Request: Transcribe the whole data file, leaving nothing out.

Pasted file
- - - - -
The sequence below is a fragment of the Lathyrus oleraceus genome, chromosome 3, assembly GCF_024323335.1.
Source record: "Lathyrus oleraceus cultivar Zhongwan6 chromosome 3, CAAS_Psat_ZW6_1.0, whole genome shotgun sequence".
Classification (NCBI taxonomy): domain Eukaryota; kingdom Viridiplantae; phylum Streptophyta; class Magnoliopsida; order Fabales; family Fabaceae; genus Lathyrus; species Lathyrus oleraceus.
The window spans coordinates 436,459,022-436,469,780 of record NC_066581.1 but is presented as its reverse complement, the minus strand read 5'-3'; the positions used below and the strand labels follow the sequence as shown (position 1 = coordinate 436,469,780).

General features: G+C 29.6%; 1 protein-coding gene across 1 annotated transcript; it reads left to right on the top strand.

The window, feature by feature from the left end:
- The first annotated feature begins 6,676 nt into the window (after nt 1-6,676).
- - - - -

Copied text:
The sequence below is a fragment of the Lathyrus oleraceus genome, chromosome 3, assembly GCF_024323335.1.
Source record: "Lathyrus oleraceus cultivar Zhongwan6 chromosome 3, CAAS_Psat_ZW6_1.0, whole genome shotgun sequence".
Classification (NCBI taxonomy): domain Eukaryota; kingdom Viridiplantae; phylum Streptophyta; class Magnoliopsida; order Fabales; family Fabaceae; genus Lathyrus; species Lathyrus oleraceus.
The window spans coordinates 436,459,022-436,469,780 of record NC_066581.1 but is presented as its reverse complement, the minus strand read 5'-3'; the positions used below and the strand labels follow the sequence as shown (position 1 = coordinate 436,469,780).

General features: G+C 29.6%; 1 protein-coding gene across 1 annotated transcript; it reads left to right on the top strand.

The window, feature by feature from the left end:
- The first annotated feature begins 6,676 nt into the window (after nt 1-6,676).